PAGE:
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Design of Coded Space-Time Modulation
Zhiyuan Wu and Xiaofeng Wang
Abstract
In this paper, we study the coded space-time modulation for multiple-input multiple-output wireless
channels. For simpler design and flexible rate-versus-performance tradeoff, conventional encoders are
used before a linear space-time modulator. A joint iterative receiver based on the turbo principle is
assumed that precludes the use of Tarokh’s design criteria for space-time codes. Using the extrinsic
information transfer charts, design criteria that concern both the data rate and error performance are
developed. These criteria are much easier to apply than the well-known Tarokh’s criteria. It is shown
that the use of outer encoders significantly simplifies the design of linear space-time coding/modulation.
Based on the new design criteria, an optimal space-time linear dispersion modulation scheme is pre-
sented. In addition, the tradeoff between constellation size and symbol rate for a given overall data rate
is discussed. Simulation results are provided to verify the new design criteria and to demonstrate the
merits of the proposed coded space-time modulation.
Index Terms
MIMO, space-time coding, EXIT chart, linear dispersion codes.
I. INTRODUCTION
Recently, there has been a major research thrust of developing multiple-input multiple-output
(MIMO) transmission schemes to exploit the increased capacity of multiple-antenna wireless
channels [1][2]. As a result, numerous MIMO transmission schemes (e.g., [3]-[13]) have been
developed. Among them, most existing designs mainly fall into two categories: performance-
oriented schemes by exploiting the spatial diversity, such as space-time trellis codes (STTCs)
[3], space-time block codes (STBCs) [4][5] and space-time turbo trellis codes (ST Turbo TCs)
[6]-[8], and rate-oriented schemes by capitalizing the MIMO fading channel capacity, such as
Bell-labs layered space-time (BLAST) architectures [9]-[11] and linear dispersion codes (LDCs)
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[12][13]. However, many of these existing space-time (ST) codes suffer from the design difficulty,
performance loss and/or high decoding complexity.
With recent progress in MIMO transmission, it has been recognized that the idea of the
powerful “Turbo codes”, first proposed in [14], can also be applied in MIMO systems to achieve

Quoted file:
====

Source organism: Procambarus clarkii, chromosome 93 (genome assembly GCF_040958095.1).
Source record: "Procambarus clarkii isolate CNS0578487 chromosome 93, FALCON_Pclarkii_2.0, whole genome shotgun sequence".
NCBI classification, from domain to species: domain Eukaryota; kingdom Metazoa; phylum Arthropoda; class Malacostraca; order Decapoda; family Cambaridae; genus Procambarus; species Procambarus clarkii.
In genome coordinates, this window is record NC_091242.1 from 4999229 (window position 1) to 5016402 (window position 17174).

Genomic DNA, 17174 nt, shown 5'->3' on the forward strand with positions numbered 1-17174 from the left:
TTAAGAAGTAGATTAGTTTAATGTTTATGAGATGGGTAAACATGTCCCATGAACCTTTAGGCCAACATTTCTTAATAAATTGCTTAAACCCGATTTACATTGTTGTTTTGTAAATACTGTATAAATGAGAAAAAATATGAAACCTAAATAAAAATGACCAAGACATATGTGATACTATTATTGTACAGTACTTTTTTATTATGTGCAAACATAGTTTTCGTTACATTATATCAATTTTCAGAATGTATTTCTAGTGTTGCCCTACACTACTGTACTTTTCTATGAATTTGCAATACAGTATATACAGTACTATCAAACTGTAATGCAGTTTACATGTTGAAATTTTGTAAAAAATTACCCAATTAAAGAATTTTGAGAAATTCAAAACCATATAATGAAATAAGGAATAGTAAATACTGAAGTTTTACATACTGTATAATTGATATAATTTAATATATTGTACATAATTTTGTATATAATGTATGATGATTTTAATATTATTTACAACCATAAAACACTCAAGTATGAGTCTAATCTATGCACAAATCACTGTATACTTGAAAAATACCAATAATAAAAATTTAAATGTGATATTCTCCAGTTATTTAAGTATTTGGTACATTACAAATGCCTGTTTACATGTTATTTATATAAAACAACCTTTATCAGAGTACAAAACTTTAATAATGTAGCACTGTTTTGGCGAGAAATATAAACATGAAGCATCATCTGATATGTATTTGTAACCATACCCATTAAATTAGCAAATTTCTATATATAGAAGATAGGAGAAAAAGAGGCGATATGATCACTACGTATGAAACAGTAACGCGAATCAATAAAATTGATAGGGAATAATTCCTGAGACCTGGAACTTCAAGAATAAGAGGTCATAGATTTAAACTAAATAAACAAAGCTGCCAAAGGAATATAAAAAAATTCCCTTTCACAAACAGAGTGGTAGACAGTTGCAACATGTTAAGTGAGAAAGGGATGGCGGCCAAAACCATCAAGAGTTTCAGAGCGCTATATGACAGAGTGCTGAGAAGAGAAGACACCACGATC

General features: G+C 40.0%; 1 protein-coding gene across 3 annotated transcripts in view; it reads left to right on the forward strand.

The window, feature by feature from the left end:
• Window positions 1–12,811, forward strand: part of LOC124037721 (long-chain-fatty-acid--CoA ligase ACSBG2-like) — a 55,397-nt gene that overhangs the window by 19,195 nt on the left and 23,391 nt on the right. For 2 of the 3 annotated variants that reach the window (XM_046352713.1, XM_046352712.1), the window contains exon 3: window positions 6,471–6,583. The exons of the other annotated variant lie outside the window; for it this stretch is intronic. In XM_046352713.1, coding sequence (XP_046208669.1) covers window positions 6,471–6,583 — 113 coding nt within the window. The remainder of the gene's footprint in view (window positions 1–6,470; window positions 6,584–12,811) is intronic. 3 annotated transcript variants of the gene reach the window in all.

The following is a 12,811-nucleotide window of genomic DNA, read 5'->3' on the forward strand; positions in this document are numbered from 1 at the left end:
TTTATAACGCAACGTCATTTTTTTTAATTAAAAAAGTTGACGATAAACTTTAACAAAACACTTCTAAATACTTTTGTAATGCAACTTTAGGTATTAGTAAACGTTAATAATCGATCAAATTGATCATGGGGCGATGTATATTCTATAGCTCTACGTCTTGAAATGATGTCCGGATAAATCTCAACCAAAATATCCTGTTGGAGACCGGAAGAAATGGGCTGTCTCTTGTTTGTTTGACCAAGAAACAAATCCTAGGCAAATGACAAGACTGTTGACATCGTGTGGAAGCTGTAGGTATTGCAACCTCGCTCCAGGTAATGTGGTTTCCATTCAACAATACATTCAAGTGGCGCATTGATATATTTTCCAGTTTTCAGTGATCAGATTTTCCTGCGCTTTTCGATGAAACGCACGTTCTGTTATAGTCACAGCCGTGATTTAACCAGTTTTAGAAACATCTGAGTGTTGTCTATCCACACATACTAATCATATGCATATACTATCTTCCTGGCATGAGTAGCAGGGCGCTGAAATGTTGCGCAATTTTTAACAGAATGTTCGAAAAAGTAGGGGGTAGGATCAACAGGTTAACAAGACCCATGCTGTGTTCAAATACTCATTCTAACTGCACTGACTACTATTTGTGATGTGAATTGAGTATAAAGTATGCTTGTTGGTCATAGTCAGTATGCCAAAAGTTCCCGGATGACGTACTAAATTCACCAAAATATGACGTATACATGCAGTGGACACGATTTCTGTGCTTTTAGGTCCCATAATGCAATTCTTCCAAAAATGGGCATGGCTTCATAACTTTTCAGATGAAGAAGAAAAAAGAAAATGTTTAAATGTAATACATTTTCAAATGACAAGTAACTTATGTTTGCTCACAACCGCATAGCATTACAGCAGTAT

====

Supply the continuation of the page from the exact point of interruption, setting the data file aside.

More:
near-capacity performance. Both parallel and serial concatenated schemes have been proposed.
In parallel concatenated systems [6]-[8], the information bit stream is passed though two or
more encoders with different permutation and then punctured and multiplexed at the transmit
antennas. In serial concatenated systems such as [15], some form of outer encoding is applied
before space-time coding/modulation. Such a serial concatenation is often preferable due to its
simpler design and greater flexibility in rate-versus-performance tradeoff. In fact, any space-time
transmission scheme can be considered as an outer encoder serially concatenated before an inner
space-time mapper or modulator that maps a number of input symbols onto a space-time matrix
before transmission. For example, a ST Turbo TC can be viewed as an outer turbo channel
encoder serially concatenated before an inner V-Blast ST modulator [10].
To emphasize the “modulation” flavor of the inner space-time process when applied after outer
encoding, we will call such a serial concatenated system as the coded space-time modulation
(CSTM). Often, conventional encoders such as convolutional codes, trellis-coded modulation
(TCM), and turbo codes designed for single-input single-output (SISO) channels can be used to
provide extra redundancy and to simplify the design of the inner space-time modulator. In order
to decouple the correlation between outer encoding and inner space-time modulation, interleaving
is often applied to the encoded bits or symbols. Such a concatenated coding system possesses
many advantages of both the conventional codes and the inner space-time modulation. On the
one hand, conventional outer codes can provide large coding gain and time diversity; on the
other hand, space-time coding/modulation provides guaranteed spatial diversity gain to combat
fading. Together, they enable a variety of design targets in performance, bandwidth efficiency,
complexity, and tradeoffs among them.
In a CSTM system, the use of interleaver makes it impractical to evaluate the coding gain and
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diversity gain of the overall system based on Tarokh’s criteria. Furthermore, Tarokh’s criteria are
developed based on maximum-likelihood (ML) decoding which is too complex to be practical
for a concatenated system. At best, a joint iterative receiver based on the turbo principle can be
used [15]. In such a case, Tarokh’s criteria no longer apply either to the overall concatenated
system or to the inner space-time modulation alone. Hence, it is important to study the design
of the inner space-time modulator when used in a concatenated system.
Although any existing space-time code can be a potential candidate for the inner space-time
modulation, a particular desirable choice is linear dispersion (LD) codes. This is because it
subsumes many existing block codes as its special cases, allows suboptimal linear receivers with
greatly reduced complexity, and provides flexible rate-versus-performance tradeoff [12]. Hence,
in this paper, using the idea of the extrinsic information transfer (EXIT) chart pioneered by S. ten
Brink [16][17], we consider the design of the inner LD space-time modulator when concatenated
with an outer code under the assumption of a joint iterative (turbo) receiver. Although the EXIT
chart technique developed for SISO systems has been used in the study of some specific MIMO
systems such as [18], it cannot be directly used for more general cases. Unlike in SISO systems,
the outputs of the inner ST modulator often have different statistics. By extending the existing
EXIT chart technique to MIMO transmission systems, it is shown that the inner space-time
modulator shall a) maximize the average mutual information between a bit and the received
signal and b) minimize the pair-wise error performance of the codeword pairs that differ at only